A quick comment or two on the model outputs this Sunday morning...
As Clark was discussing and I concur; the GFS has been a bit zealous in spinning up any perturbation it can sniff out, into a meaningful tropical system this spring.
However, the Day 6 onward is interesting in the 12z ECM. The MSLP charts indicate an inverted V in the surface pressure pattern, with strong hints at cyclonic closure passing across the Panhandle of Florida by the end of Day 6. This offers some support to the prior GFS outputs.
Interesting to note that the 12z run has lost the signal for these days. The UKMET and Canadian models look more similar to the ECM so this particular GFS run appears to be an outlier... Note, the Canadian actually goes ahead develops the Atlantic season's first TC...eventually just NE of FL. The overall consensus is a little more interesting than this day's 12z GFS solution.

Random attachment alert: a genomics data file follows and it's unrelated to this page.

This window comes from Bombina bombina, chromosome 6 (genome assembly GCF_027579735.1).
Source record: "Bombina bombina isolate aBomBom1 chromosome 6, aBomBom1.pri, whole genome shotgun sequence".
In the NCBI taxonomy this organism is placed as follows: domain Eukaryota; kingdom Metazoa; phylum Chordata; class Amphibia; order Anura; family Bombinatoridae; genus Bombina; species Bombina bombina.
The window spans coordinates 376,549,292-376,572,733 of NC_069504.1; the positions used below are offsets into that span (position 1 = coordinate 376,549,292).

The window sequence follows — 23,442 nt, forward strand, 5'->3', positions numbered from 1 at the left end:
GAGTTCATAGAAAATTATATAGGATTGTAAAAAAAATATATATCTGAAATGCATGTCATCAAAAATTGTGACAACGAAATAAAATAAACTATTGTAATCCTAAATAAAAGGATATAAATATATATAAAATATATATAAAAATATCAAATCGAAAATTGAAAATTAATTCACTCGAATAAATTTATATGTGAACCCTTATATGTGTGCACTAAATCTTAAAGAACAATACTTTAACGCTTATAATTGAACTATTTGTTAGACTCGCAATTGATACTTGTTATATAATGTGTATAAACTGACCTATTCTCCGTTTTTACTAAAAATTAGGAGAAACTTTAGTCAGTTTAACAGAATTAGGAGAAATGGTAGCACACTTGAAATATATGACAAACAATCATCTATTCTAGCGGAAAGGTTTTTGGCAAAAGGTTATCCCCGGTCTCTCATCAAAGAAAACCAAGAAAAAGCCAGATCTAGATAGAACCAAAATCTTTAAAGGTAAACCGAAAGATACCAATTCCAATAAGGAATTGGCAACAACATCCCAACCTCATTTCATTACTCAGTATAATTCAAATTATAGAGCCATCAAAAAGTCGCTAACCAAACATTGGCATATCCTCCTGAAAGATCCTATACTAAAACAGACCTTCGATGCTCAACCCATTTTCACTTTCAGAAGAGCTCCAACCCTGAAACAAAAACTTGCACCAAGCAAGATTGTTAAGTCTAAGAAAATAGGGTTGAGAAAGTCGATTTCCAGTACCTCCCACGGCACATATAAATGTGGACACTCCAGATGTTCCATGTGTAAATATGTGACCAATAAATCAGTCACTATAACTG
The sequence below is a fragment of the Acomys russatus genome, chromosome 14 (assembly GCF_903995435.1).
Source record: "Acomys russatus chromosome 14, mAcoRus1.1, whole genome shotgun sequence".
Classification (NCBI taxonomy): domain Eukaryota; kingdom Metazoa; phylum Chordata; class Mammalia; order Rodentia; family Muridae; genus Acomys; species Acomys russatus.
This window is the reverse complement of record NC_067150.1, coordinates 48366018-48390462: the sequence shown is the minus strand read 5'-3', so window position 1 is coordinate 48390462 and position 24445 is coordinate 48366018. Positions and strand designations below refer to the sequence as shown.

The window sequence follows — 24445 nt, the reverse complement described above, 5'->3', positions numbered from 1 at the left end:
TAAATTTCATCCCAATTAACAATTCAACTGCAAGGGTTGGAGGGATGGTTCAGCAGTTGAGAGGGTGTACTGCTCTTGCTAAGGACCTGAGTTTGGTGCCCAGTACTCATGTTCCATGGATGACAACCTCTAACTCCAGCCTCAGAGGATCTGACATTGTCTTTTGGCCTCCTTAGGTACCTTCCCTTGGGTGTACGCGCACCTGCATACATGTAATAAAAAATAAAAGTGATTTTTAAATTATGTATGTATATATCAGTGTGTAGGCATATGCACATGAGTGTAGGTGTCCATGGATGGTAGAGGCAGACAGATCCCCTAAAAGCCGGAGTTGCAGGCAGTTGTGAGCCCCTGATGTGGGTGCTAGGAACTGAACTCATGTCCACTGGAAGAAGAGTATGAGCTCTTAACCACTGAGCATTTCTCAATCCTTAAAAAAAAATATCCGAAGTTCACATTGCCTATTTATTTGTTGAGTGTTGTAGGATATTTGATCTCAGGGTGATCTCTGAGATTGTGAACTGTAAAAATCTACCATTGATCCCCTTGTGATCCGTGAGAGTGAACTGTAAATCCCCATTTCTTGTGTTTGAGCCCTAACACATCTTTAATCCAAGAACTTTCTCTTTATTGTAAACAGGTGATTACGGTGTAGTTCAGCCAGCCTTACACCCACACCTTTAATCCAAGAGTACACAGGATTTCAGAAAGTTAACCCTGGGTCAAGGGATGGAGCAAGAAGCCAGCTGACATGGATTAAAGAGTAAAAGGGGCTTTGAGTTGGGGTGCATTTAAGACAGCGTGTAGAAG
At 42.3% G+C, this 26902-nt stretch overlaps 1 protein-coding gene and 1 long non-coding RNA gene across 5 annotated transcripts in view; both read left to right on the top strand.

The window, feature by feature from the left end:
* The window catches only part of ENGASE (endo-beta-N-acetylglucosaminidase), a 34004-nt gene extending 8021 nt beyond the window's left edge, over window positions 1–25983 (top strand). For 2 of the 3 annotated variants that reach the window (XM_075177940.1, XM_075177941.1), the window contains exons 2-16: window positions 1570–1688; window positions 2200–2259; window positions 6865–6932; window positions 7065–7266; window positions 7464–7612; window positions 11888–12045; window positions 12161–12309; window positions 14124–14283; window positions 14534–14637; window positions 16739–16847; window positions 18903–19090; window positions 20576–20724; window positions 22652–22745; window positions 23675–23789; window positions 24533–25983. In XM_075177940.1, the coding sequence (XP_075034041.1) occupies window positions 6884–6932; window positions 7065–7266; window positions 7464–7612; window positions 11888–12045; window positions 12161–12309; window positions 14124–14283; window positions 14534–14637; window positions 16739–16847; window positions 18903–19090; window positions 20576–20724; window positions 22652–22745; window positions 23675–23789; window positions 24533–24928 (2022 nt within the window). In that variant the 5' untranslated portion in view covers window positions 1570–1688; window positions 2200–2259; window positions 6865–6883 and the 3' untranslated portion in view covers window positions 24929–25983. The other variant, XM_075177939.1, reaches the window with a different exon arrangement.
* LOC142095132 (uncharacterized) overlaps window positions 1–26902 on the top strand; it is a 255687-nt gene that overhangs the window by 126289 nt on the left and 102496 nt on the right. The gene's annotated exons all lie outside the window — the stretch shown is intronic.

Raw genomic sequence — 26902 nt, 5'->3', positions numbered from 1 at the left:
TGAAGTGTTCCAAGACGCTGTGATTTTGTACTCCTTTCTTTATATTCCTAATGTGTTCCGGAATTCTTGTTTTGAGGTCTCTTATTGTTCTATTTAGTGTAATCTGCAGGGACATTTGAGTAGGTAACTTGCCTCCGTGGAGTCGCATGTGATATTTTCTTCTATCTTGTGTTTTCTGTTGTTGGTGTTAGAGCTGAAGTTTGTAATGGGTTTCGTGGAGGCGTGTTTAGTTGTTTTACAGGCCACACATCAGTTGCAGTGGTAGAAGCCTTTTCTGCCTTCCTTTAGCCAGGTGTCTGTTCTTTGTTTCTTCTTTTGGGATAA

The deep layer shear appears to be favorable during that time period, as fairly strong antecedent ridging evolves and slowly progresses through 35N/80W, D3 - D6. That places the area of the Gulf and western Caribbean typically in a deeper layer easterly flow regime, while dropping the upper atmosphere wind velocities across these areas to light. Moreover, the trend has been to slow down the entire pattern evolution at these key latitudes, so that also somewhat prolongs this period of favorable deep layer winds, giving more time for whatever to evolve to go ahead and do so.. Because convection has had a propensity in recent days to linger and refire in that region of the western Caribbean, the establishment of any favorable governing pattern does warrant increased monitoring.
Without considering a more important intensification taking place, this all could go quite far toward adjusting the season rainfall deficits in the positive direction, going from famine to feast. This can bring a tremendous dose of obsenely high precipitable water values. ...So perhaps this would all be a good thing.
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